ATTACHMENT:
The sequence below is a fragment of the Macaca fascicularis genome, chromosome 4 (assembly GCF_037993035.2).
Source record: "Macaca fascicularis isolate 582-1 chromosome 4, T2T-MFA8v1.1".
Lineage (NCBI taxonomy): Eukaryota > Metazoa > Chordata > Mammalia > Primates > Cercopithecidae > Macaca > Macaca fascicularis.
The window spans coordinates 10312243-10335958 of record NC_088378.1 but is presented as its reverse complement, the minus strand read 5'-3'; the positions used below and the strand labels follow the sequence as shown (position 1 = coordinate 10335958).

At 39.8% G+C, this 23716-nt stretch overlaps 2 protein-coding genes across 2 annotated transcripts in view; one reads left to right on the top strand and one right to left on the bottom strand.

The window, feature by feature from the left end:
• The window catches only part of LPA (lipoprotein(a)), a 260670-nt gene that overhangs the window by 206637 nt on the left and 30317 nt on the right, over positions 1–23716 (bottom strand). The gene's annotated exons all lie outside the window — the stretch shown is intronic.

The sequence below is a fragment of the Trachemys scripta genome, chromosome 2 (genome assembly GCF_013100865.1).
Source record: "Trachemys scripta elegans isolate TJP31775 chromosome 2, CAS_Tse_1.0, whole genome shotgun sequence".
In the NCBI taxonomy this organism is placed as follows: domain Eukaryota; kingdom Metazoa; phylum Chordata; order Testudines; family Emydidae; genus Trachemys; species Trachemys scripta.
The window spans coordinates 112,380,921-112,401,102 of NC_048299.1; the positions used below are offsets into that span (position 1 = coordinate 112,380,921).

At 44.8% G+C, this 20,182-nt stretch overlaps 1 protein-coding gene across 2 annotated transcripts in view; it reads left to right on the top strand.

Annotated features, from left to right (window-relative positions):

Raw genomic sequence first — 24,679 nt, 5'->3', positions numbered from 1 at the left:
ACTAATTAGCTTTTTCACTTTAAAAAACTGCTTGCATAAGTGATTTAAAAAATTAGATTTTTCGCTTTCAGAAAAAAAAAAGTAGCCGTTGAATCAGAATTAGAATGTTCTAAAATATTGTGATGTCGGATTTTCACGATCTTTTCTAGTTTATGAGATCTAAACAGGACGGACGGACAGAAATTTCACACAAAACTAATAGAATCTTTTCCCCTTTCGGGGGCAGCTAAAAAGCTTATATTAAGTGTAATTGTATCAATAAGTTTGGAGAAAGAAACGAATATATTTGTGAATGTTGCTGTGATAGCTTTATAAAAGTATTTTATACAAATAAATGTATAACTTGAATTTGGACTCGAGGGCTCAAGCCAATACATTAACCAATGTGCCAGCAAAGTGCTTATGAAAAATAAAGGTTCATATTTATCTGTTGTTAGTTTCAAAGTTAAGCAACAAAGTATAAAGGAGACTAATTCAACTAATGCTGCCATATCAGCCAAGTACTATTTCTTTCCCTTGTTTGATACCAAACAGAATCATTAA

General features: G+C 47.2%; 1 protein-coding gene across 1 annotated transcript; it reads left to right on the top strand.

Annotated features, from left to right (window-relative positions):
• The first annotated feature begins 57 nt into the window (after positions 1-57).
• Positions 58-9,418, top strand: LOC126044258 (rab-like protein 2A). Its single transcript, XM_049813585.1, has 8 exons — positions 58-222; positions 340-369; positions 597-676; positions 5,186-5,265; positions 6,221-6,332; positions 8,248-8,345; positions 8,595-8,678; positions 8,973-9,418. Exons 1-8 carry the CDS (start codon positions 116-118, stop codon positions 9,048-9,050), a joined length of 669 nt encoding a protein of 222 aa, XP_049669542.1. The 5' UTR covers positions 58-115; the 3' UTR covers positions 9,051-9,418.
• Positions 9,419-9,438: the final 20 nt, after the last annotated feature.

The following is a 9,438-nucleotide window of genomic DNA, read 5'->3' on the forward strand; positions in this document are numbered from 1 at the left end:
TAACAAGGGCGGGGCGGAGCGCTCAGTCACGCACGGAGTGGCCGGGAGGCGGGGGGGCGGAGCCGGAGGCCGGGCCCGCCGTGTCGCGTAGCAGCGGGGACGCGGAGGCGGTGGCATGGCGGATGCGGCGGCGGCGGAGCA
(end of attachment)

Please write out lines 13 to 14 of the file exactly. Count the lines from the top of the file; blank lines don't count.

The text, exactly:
Annotated features, from left to right (window-relative positions):

Raw genomic sequence first — 24,679 nt, 5'->3', positions numbered from 1 at the left: